But the vast scale of modern monoculture renders the world’s food supply exceptionally vulnerable should a disease arise that thrives in precisely those conditions on which the precarious farming disease has come to depend.

And it’s just that possibility that led Don M. Huber to write an urgent letter to Secretary of Agriculture Tom Vilsack.

A widely published specialist in plant nutrition and pathology and an emeritus professor from Purdue University, Huber is the coordinator of the American Phytopathological Society’s Committee on Emergent Diseases and Pathogens under the Department of Agriculture’s National Plant Disease Recovery System.

The text of the letter is available here [PDF warning].

It speaks for itself:

    Dear Secretary Vilsack:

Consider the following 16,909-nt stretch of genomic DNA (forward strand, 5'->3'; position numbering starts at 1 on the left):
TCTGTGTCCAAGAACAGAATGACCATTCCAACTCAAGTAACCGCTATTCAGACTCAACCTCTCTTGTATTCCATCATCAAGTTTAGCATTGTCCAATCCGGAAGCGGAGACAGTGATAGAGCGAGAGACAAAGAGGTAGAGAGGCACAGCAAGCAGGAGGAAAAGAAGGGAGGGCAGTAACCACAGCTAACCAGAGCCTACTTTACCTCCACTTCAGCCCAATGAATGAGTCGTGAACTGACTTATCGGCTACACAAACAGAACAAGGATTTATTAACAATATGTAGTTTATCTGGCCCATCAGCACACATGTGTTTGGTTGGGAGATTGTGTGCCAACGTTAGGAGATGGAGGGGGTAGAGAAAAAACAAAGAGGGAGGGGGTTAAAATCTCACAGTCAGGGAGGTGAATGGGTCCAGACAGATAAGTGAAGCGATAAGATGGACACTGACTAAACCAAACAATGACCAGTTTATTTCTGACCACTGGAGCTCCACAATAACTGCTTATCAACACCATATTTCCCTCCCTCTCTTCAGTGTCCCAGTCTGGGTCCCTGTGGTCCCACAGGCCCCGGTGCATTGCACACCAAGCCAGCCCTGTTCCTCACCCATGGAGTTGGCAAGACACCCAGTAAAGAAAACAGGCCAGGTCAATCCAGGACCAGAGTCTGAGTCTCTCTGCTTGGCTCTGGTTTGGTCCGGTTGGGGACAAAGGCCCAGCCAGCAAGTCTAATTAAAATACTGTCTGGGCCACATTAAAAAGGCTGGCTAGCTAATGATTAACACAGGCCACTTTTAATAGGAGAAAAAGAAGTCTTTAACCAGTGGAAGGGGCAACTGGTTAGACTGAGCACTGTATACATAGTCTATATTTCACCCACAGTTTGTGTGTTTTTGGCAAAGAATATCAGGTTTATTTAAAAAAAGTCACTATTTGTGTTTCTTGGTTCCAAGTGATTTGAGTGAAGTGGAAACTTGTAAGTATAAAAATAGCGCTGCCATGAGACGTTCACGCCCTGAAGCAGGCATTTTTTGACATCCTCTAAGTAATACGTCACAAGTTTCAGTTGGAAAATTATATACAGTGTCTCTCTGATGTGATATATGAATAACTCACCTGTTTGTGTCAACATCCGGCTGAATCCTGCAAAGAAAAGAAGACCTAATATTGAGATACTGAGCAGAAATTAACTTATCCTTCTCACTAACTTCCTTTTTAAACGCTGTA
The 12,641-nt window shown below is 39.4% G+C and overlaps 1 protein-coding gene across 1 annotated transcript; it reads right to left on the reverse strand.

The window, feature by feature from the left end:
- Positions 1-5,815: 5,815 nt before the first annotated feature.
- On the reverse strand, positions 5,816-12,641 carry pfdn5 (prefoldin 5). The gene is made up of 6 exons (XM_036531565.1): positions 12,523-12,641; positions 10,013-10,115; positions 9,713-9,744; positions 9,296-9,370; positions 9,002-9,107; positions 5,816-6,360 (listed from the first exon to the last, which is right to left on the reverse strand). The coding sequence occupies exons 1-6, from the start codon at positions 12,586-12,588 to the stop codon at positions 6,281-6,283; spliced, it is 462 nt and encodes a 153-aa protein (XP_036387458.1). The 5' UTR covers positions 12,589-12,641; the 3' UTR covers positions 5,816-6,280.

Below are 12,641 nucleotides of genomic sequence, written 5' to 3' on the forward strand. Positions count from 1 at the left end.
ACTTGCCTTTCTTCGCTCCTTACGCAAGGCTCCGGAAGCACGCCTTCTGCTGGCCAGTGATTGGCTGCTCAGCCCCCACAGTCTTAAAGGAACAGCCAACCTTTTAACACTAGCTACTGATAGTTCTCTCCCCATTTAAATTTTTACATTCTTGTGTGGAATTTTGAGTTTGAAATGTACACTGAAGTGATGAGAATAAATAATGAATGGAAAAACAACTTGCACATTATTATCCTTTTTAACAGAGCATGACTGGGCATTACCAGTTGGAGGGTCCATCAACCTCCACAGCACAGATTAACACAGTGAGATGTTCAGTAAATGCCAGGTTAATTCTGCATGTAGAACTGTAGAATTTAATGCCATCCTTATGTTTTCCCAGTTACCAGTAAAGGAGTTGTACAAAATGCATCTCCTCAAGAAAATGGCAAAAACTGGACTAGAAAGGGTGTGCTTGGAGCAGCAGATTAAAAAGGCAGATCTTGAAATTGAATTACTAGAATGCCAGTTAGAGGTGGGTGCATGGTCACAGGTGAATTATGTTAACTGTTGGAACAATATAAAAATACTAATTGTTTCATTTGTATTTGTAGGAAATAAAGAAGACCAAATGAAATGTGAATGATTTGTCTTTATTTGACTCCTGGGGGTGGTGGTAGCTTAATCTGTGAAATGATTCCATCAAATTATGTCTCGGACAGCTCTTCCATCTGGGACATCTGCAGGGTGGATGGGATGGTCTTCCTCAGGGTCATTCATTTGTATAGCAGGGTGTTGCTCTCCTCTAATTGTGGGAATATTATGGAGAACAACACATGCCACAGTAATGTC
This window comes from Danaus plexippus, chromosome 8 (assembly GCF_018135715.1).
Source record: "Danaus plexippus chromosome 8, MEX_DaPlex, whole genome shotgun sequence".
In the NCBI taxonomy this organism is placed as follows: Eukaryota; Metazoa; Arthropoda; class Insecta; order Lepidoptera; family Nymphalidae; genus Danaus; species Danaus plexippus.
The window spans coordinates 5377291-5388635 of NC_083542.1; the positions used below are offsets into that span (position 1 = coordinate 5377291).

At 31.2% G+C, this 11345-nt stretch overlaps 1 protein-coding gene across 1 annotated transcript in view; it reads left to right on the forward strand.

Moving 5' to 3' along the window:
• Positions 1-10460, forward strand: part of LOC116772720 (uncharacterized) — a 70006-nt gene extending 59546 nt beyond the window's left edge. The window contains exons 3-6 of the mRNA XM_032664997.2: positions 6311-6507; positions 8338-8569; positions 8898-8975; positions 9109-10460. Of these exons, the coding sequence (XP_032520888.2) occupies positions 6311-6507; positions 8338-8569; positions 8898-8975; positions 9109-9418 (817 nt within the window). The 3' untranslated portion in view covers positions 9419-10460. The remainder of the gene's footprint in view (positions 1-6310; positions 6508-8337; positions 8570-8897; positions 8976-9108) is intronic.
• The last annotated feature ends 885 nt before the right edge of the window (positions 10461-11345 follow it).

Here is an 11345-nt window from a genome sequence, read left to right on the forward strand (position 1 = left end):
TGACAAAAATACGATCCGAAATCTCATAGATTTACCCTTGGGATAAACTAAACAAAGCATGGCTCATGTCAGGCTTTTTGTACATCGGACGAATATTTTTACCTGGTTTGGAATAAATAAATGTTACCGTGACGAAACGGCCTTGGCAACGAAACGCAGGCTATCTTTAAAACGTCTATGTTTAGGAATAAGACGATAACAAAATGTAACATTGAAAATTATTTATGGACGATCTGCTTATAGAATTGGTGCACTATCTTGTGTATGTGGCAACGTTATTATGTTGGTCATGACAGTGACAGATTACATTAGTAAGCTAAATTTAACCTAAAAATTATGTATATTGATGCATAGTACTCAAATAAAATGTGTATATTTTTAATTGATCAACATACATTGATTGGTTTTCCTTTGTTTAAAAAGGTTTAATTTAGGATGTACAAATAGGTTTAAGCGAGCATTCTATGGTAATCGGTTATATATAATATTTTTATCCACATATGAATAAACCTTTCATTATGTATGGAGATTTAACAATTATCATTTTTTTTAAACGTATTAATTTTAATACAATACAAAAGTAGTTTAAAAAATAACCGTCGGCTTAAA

A team of senior plant and animal scientists have recently brought to my attention the discovery of an electron microscopic pathogen that appears to significantly impact the health of plants, animals, and probably human beings. Based on a review of the data, it is widespread, very serious, and is in much higher concentrations in Roundup Ready (RR) soybeans and corn—suggesting a link with the RR gene or more likely the presence of Roundup.  This organism appears NEW to science!

This is highly sensitive information that could result in a collapse of US soy and corn export markets and significant disruption of domestic food and feed supplies. On the other hand, this new organism may already be responsible for significant harm (see below). My colleagues and I are therefore moving our investigation forward with speed and discretion, and seek assistance from the USDA and other entities to identify the pathogen’s source, prevalence, implications, and remedies.